Calmness of mind is one of the beautiful jewels of wisdom. It is the result of long and patient effort in self-control. Its presence is an indication of ripened experience, and of a more than ordinary knowledge of the laws and operations of thought.
A man becomes calm in the measure that he understands himself as a thought-evolved being, for such knowledge necessitates the understanding of others as the result of thought, and as he develops a right understanding, and sees more and more clearly the internal relations of things by the action of cause and effect, he ceases to fuss and fume and worry and grieve, and remains poised, steadfast, serene.
The calm man, having learned how to govern himself, knows how to adapt himself to others; and they, in turn, reverence his spiritual strength, and feel that they can learn from him and rely upon him. The more tranquil a man becomes, the greater is his success, his influence, his power for good. Even the ordinary trader will find his business prosperity increase as he develops a greater self-control and equanimity, for people will always prefer to deal with a man whose demeanor is equable.
“Being good in Business is the most fascinating kind of art.” –Andy Warhol
We’ve all heard of Direct Marketing, Internet Marketing, Relationship Marketing and Guerrilla Marketing.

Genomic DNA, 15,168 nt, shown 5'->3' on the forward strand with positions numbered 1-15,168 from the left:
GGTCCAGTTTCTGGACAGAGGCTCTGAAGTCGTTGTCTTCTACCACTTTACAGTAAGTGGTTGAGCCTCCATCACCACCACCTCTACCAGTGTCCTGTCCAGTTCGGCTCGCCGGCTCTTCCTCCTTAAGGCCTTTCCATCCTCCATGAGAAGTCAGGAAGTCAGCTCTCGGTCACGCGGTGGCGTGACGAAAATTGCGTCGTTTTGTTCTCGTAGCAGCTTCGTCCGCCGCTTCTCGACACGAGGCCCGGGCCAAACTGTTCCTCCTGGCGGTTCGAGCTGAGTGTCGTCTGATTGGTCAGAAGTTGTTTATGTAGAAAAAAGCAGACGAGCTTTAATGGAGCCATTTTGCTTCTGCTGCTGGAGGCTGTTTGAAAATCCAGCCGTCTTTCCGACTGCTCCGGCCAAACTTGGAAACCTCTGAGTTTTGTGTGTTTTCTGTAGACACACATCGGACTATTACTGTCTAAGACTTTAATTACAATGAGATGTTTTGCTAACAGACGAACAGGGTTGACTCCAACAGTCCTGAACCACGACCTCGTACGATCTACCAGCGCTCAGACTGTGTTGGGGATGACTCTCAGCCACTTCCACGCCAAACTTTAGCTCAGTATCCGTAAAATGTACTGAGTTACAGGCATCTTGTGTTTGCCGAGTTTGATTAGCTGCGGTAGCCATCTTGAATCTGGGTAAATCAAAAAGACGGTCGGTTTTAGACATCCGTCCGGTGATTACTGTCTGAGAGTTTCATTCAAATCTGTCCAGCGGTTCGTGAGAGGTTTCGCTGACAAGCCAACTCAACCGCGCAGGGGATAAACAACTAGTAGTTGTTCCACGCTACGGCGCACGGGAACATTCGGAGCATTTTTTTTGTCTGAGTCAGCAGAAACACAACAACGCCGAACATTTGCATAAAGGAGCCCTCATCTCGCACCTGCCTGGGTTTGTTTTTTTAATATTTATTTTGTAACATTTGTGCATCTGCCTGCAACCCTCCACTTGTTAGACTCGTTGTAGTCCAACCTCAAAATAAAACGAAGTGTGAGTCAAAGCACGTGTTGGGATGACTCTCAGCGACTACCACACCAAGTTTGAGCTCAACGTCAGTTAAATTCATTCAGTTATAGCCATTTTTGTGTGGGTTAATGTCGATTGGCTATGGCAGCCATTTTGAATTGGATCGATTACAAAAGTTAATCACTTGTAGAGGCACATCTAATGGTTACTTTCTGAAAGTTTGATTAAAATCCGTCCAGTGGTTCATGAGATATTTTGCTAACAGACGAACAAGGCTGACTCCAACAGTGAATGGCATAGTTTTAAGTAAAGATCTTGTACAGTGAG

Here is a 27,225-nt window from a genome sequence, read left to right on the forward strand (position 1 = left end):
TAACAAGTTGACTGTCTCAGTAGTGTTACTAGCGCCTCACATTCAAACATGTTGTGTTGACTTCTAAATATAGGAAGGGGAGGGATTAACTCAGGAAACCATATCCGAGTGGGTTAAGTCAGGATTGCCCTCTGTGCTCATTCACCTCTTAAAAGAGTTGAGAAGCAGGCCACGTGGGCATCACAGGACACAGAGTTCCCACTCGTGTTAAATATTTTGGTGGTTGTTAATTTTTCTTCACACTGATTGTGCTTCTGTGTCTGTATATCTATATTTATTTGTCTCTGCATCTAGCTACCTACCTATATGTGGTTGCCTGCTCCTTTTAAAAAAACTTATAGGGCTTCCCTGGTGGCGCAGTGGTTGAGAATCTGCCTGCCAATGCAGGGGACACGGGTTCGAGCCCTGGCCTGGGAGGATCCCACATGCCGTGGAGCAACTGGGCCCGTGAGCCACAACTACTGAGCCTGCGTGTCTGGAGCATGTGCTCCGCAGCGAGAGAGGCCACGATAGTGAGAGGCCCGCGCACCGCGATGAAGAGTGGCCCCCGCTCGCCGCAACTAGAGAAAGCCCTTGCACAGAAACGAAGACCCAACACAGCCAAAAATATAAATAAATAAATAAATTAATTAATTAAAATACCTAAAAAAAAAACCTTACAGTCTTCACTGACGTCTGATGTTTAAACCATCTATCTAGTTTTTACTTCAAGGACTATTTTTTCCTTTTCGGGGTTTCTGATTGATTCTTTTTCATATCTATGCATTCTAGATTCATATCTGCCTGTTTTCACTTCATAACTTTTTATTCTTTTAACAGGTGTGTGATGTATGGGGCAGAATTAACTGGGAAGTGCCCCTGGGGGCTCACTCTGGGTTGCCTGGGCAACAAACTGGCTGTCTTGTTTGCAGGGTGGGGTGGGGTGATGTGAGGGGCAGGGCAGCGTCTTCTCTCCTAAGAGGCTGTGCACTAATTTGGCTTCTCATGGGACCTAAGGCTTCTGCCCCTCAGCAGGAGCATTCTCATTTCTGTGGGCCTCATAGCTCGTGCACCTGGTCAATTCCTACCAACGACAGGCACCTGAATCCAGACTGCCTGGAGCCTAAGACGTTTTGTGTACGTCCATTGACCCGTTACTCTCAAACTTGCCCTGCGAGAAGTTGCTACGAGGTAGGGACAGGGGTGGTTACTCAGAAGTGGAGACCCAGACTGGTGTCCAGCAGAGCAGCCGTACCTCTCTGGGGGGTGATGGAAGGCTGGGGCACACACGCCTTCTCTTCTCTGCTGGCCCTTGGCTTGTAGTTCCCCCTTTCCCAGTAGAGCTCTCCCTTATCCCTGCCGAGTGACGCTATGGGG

Now there’s a new term in use: Generosity Marketing.
While the concept has been around as long as commerce and the Golden Rule, Generosity Marketing as a strategy is beginning to become more widespread as companies see its efficacy. Generosity Marketing takes place when an organization offers something free without strings attached, giving more value than anticipated, links its brand with a worthy cause, or gives consumers and clients a warm and fuzzy feeling by its willingness to help without expected compensation.
This morning I was fortunate enough to attend a talk by Dr. Larry Golson of Envision Eye Care on customer service. His talk centered on how customer service is more like a continuous process of improvement and creating a customer experience, rather than just serving the basic needs of customers.
Anticipation of needs, attending to every detail of the customer experience and building rapport were at the heart of it.
I recently heard that our economy has moved from being product centric (with focus on the product), to service-centric (with focus on a product that’s delivered with excellent customer service), to now being a customer experience economy (with focus on product, service and leaving a lasting impression of the overall experience in the customers mind). Disney World and Southwest Airlines jump to mind as organizations that walk the talk in terms of creating lasting customer experiences and high levels of customer retention. They attend to customers’ basic expectations, and then willingly and regularly go above and beyond to deliver service better than what was expected.
Aspire to your highest level of customer service and then improve that.
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